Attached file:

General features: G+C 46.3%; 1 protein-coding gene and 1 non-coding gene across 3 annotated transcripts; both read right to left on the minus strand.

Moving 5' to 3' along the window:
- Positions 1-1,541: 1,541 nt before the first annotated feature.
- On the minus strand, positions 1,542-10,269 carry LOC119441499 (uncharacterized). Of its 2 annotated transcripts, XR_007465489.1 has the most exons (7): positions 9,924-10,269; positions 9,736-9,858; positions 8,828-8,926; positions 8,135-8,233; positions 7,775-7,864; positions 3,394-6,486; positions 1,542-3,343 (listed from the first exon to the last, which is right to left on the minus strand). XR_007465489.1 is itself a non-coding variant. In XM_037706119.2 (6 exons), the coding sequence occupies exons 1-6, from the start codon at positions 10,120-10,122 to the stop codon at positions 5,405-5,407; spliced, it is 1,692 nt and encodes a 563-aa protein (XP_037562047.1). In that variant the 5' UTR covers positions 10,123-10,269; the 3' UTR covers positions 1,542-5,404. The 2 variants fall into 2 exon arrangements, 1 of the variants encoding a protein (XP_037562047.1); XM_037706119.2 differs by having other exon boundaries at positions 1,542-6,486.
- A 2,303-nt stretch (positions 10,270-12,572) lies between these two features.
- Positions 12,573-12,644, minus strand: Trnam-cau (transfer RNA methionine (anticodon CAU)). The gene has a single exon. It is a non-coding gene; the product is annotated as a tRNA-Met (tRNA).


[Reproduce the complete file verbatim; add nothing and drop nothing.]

General features: G+C 46.3%; 1 protein-coding gene and 1 non-coding gene across 3 annotated transcripts; both read right to left on the minus strand.

Moving 5' to 3' along the window:
- Positions 1-1,541: 1,541 nt before the first annotated feature.
- On the minus strand, positions 1,542-10,269 carry LOC119441499 (uncharacterized). Of its 2 annotated transcripts, XR_007465489.1 has the most exons (7): positions 9,924-10,269; positions 9,736-9,858; positions 8,828-8,926; positions 8,135-8,233; positions 7,775-7,864; positions 3,394-6,486; positions 1,542-3,343 (listed from the first exon to the last, which is right to left on the minus strand). XR_007465489.1 is itself a non-coding variant. In XM_037706119.2 (6 exons), the coding sequence occupies exons 1-6, from the start codon at positions 10,120-10,122 to the stop codon at positions 5,405-5,407; spliced, it is 1,692 nt and encodes a 563-aa protein (XP_037562047.1). In that variant the 5' UTR covers positions 10,123-10,269; the 3' UTR covers positions 1,542-5,404. The 2 variants fall into 2 exon arrangements, 1 of the variants encoding a protein (XP_037562047.1); XM_037706119.2 differs by having other exon boundaries at positions 1,542-6,486.
- A 2,303-nt stretch (positions 10,270-12,572) lies between these two features.
- Positions 12,573-12,644, minus strand: Trnam-cau (transfer RNA methionine (anticodon CAU)). The gene has a single exon. It is a non-coding gene; the product is annotated as a tRNA-Met (tRNA).